Amazon announced the Amazon Web Services GovCloud today. This means that government agencies and programs can benefit from Amazon Web Services without having to fret about the myriad security and compliance issues that have been keeping them back. We’re really excited about this for a few reasons:
Amazon has waded through the ocean of alphabet soup that have kept cautious government agencies from adopting cloud technology. I thought I was cool (probably not the right word) for knowing what FIMSA and SAS-70 were, but Amazon says they’re FIMSA and SAS-70 compliant as well as covering “ISO 27001, FIPS 140-2 compliant end points, and PCI DSS Level 1. AWS also provides an environment that enables agencies to comply with HIPAA regulations.”
IT providers have been able to use this list of certifications and requirements to scare agencies and programs into using absurd amounts tax dollars to pay for unnecessary servers, storage, and bandwidth. Meanwhile, the rest of the market has moved effortlessly to the cloud, and while it hasn’t been perfect, countless services and apps have been built that would have been financially prohibitive before. Twitter wouldn’t exist without Amazon Web Services.
Recovery.gov is already moving to Amazon’s GovCloud, and Vivek Kundra estimates that the move will save $750,000 each year. Imagine that kind of savings across thousands of government websites.
It’s worth noting that GovCloud’s pricing is on par with Amazon’s normal AWS pricing. Kudos to Amazon for not extracting rents from its government clients.
The .gov Reform Effort is currently reassesing how the government approaches the web. Part of the effort includes “a comprehensive review of federal websites to eliminate those that are duplicative and outdated and identify opportunities to strengthen and coordinate content across agencies.” That is, there’s a push to create efficiencies by getting rid of duplicative websites and consolidating government resources.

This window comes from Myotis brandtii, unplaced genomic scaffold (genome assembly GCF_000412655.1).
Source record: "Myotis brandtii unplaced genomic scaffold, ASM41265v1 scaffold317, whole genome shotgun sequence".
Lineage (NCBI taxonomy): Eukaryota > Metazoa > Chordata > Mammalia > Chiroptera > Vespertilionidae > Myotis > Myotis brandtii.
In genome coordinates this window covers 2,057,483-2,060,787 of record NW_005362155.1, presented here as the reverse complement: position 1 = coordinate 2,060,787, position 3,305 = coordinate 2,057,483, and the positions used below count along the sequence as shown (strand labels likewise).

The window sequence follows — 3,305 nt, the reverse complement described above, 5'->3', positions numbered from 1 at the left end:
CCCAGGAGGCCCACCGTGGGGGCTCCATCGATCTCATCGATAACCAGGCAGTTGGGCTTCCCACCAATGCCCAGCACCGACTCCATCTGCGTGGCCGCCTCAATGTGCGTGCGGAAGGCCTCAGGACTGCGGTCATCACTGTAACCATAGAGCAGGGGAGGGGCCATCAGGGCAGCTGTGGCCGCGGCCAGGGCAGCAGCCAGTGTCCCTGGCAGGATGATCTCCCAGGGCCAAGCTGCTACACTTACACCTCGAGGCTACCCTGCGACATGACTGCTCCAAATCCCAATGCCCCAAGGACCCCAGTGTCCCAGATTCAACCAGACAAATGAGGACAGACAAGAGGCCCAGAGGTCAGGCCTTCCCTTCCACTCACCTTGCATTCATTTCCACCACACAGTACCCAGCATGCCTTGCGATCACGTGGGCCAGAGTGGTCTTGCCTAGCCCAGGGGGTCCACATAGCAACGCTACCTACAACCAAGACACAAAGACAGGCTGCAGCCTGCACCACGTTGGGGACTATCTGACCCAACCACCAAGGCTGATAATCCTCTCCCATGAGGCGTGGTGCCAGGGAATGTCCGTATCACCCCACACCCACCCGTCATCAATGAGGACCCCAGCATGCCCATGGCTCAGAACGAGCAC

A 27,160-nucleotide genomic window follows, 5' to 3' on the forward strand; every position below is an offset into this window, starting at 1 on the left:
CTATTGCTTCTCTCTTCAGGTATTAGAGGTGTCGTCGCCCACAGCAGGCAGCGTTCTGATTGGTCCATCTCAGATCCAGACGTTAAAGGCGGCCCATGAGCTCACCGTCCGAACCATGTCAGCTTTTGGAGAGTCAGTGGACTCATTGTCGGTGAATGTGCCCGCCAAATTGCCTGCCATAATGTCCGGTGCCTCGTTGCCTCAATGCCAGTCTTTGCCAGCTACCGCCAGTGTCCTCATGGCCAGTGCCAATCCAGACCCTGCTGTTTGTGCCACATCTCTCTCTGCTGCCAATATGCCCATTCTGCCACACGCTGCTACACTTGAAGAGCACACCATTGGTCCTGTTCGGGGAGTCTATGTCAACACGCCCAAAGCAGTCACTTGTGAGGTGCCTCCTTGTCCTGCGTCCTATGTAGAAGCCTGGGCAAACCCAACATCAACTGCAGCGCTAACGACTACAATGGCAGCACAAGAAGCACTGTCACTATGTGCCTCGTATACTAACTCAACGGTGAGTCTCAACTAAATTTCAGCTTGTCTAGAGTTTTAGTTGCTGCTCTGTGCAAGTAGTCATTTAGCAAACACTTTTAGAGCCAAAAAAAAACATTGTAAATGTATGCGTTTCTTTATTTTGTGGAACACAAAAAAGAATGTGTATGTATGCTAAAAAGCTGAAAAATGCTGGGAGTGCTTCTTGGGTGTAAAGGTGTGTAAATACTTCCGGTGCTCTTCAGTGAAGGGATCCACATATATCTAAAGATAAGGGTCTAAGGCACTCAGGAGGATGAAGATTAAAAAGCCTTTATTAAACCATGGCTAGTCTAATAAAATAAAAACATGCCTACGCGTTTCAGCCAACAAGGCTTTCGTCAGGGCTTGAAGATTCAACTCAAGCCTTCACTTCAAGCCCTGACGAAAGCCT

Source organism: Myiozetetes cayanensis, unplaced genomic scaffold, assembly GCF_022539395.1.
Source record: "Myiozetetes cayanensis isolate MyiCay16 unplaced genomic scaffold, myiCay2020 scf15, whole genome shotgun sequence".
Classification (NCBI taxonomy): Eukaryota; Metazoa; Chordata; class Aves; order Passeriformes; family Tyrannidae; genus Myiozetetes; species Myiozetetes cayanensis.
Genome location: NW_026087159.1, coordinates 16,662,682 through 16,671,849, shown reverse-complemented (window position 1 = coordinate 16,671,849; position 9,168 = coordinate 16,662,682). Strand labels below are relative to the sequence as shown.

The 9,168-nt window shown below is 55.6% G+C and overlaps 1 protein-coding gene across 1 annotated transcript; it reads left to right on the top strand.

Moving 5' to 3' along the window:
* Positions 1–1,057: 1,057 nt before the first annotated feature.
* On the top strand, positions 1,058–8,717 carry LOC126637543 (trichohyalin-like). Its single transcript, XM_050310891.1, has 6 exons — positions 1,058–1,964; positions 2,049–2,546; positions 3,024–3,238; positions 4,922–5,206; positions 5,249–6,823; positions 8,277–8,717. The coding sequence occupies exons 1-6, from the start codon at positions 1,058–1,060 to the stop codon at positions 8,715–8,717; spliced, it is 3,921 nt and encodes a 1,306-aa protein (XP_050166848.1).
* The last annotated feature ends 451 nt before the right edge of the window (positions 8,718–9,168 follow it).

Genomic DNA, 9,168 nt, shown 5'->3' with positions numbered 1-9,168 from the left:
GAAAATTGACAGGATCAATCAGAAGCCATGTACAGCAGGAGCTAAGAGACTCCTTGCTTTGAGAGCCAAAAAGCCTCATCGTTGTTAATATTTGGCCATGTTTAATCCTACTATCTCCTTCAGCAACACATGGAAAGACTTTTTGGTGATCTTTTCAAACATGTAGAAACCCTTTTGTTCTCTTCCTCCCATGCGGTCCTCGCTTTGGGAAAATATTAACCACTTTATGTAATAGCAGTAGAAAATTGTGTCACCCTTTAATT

Having worked with USA.gov for the past three years, I’m convinced that this effort is the right thing to do. Citizens shouldn’t have to know if they should look to the FDA, USDA, or CDC for information on food recalls. They should have a single easy-to-remember source for the information they need most. USA.gov should be that source.
That said, the government is vastly complex, and it will be impossible to develop a single site that can be all things to all people. This is why Amazon’s GovCloud (and hopefully more government-friendly cloud services) is so important. While government sites are consolidated, it’s important that agencies and programs to continue to experiment with ways to use the Internet to achieve their goals and reach their audiences. Cloud computing will allow agencies and programs to set up quick projects, make them work, or shut them down—quickly, without dealing with a ton of red tape.
This is what’s most exciting. We’re getting to a point where government agencies will be able to innovate a bit more quickly, perhaps on par with the private sector. There are countless talented and ambitious public servants out there who are held back from building new technologies because of crippling procurement issues. Amazon’s announcement is great news for them.
We ♥ Amazon Web Services
We developed GovClicks.us last month as a proof of concept to show off what can be done with 1.USA.gov data. On the back end, it ingests data from all the clicks on 1.USA.gov links each day, sorts them, ranks them by number of clicks, and then makes that data available in JSON and CSV files. On the front end, it looks awesome, and it’s turned out to be a really useful tool for research.
GovClicks took us about 2 weeks to build from scratch, amid other projects. It’s exciting to know that if USA.gov ever wanted to port GovClicks into USA.gov, it could do so seamlessly without breaking any laws.
Let me know if you want to talk about getting set up on Amazon’s GovCloud. I’m at [email protected]
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